Supporting statement essential for valid service of payment claim

The Supreme Court has determined that a payment claim is not validly served in accordance with the Building and Construction Industry Security of Payment Act 1999 (NSW) (“Act”) if it is not accompanied by a supporting statement from a head contractor. The decision in Kitchen Xchange v Formacon Building Services clarifies the effect of non-compliance with one of the amendments to the Act that became operative on 21 April 2014.

A ‘supporting statement’ is essentially a declaration by a head contractor that all subcontractors have been paid all amounts that are due and payable in relation to the construction work the subject of the payment claim.

Section 13(7) of the Act says that a head contractor must not serve a payment claim on the principal unless the payment claim is accompanied by a supporting statement that indicates that it relates to the payment claim.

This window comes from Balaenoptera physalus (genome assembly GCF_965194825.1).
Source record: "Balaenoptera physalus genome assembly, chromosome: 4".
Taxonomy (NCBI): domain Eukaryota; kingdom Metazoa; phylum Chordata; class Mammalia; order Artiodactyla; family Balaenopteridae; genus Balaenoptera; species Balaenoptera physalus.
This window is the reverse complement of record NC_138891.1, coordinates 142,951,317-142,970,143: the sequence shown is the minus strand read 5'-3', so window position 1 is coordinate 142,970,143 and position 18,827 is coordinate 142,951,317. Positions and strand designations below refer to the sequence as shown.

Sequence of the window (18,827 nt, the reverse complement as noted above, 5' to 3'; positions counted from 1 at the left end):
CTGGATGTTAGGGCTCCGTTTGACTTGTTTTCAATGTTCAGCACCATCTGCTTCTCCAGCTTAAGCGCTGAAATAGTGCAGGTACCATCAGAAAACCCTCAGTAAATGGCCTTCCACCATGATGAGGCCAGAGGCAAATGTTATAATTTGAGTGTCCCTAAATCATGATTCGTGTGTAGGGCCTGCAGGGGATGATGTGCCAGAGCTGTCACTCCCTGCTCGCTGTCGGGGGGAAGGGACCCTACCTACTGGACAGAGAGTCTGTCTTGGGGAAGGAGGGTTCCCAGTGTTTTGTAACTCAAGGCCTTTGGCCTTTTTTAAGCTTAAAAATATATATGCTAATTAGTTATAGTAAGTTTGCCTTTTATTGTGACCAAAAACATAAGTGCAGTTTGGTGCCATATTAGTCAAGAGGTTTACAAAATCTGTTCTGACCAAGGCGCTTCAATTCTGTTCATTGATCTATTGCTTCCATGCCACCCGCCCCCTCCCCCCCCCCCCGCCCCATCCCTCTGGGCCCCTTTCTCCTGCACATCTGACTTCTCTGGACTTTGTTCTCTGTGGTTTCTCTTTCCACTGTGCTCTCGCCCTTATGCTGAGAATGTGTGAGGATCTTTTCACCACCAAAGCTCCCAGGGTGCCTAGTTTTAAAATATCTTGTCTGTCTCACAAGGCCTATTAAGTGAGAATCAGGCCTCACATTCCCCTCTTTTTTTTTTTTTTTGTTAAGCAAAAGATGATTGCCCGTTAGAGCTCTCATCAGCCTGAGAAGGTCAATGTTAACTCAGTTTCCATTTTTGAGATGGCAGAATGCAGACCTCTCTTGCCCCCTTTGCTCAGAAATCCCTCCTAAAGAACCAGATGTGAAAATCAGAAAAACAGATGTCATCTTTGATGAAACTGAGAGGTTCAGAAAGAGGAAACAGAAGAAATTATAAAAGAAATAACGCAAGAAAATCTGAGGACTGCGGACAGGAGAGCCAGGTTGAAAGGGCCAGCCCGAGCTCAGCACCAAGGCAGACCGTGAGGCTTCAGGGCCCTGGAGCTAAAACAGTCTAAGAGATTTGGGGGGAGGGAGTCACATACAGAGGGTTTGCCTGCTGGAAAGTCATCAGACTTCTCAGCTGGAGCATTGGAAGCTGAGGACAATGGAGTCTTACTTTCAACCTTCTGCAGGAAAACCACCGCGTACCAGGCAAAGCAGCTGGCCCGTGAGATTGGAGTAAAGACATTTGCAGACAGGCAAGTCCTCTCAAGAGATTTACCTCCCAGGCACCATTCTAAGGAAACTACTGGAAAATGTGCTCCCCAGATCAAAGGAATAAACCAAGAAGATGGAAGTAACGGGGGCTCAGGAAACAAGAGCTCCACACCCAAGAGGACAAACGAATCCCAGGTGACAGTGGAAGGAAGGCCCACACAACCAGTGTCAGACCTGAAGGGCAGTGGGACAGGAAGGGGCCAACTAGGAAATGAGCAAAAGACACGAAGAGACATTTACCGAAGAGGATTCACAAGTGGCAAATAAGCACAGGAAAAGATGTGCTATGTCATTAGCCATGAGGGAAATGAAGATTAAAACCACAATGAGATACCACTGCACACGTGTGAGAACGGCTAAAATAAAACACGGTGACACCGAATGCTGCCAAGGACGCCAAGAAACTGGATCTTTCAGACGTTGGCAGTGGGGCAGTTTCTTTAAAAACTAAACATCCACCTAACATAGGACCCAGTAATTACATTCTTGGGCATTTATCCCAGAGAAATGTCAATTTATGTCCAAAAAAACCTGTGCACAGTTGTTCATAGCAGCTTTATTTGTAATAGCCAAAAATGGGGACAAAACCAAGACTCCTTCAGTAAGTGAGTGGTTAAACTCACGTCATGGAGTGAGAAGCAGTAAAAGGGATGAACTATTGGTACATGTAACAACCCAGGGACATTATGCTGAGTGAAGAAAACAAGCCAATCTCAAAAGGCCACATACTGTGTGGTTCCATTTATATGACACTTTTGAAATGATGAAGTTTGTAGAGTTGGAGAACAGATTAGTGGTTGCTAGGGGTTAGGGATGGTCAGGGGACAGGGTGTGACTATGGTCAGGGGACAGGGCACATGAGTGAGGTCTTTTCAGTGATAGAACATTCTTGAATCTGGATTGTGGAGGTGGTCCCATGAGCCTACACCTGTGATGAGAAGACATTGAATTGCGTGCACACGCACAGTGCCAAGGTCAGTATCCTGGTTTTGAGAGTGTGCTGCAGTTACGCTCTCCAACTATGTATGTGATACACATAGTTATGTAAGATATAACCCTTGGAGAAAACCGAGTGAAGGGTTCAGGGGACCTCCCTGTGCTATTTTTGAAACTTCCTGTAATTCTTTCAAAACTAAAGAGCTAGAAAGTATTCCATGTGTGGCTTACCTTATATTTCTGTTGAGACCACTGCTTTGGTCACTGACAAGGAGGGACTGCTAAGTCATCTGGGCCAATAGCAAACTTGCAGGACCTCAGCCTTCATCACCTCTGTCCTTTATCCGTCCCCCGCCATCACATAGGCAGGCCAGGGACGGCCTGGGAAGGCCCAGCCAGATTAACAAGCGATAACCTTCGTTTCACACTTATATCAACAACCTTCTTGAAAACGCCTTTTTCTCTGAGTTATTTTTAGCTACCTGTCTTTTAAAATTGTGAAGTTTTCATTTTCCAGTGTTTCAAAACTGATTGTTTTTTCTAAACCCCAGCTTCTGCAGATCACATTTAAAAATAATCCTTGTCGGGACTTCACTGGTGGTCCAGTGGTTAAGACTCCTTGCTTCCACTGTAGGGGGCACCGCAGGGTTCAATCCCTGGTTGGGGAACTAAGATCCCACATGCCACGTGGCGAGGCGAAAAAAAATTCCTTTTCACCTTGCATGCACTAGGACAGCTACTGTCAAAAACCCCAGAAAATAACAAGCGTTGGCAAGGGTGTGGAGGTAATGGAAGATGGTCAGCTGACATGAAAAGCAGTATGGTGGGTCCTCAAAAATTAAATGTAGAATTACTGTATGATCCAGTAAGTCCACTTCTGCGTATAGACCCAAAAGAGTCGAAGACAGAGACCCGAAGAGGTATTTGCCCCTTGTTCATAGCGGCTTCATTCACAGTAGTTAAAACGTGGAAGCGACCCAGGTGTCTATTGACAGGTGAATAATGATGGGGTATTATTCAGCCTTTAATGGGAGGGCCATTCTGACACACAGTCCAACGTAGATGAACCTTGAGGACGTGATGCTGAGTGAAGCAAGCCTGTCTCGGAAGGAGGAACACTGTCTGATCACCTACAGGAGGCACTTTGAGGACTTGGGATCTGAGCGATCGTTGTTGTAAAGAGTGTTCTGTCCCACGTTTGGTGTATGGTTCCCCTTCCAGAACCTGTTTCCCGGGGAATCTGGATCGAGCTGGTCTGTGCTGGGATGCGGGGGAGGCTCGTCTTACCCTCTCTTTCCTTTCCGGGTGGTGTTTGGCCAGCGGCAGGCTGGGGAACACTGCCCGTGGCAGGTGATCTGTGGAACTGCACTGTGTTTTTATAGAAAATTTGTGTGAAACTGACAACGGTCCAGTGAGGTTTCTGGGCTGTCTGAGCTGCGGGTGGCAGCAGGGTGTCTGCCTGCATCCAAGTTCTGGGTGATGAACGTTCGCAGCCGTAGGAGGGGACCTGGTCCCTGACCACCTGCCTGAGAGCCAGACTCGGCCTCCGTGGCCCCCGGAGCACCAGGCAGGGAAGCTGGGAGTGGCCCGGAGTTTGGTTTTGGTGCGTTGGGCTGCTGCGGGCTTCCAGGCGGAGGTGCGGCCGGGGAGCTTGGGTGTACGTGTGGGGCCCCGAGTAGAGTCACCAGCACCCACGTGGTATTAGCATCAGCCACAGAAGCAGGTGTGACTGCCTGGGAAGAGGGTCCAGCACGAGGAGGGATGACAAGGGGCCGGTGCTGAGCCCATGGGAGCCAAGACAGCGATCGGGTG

The Court has determined that, if a supporting statement does not accompany the payment claim, the payment claim may be valid, but, importantly, the payment claim is not validly served in accordance with the Act.

Valid service of a payment claim is an essential requirement for invoking the jurisdiction of the Act and therefore empowering an adjudicator to make a determination on an adjudication application. If a payment claim is not validly served, the adjudicator has no power to make an adjudication determination based on the payment claim and any determination by an adjudicator would be susceptible to being quashed by the Courts.

Contractors should bear this in mind before electing to expend significant time and expense in proceeding down the path of adjudication, only for a Court to render a favourable determination invalid and unenforceable.

Builders are reminded that the amendments to the Act made in April 2014, including the requirement for payment claims to be accompanied by a supporting statement, do not affect construction contracts entered into prior to 21 April 2014.


This article has since had changes in affect to the above.

Please refer to this article to view the changes: http://www.bradburylegal.com.au/2020/05/